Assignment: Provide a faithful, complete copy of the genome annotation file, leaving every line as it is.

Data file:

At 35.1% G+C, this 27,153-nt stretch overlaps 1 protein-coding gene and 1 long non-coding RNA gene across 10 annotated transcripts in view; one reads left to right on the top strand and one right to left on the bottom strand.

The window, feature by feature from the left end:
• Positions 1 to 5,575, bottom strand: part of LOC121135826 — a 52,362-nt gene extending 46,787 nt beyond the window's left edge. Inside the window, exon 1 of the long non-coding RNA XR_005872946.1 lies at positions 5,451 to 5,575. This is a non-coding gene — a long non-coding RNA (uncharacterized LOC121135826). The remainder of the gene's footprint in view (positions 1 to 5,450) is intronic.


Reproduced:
At 35.1% G+C, this 27,153-nt stretch overlaps 1 protein-coding gene and 1 long non-coding RNA gene across 10 annotated transcripts in view; one reads left to right on the top strand and one right to left on the bottom strand.

The window, feature by feature from the left end:
• Positions 1 to 5,575, bottom strand: part of LOC121135826 — a 52,362-nt gene extending 46,787 nt beyond the window's left edge. Inside the window, exon 1 of the long non-coding RNA XR_005872946.1 lies at positions 5,451 to 5,575. This is a non-coding gene — a long non-coding RNA (uncharacterized LOC121135826). The remainder of the gene's footprint in view (positions 1 to 5,450) is intronic.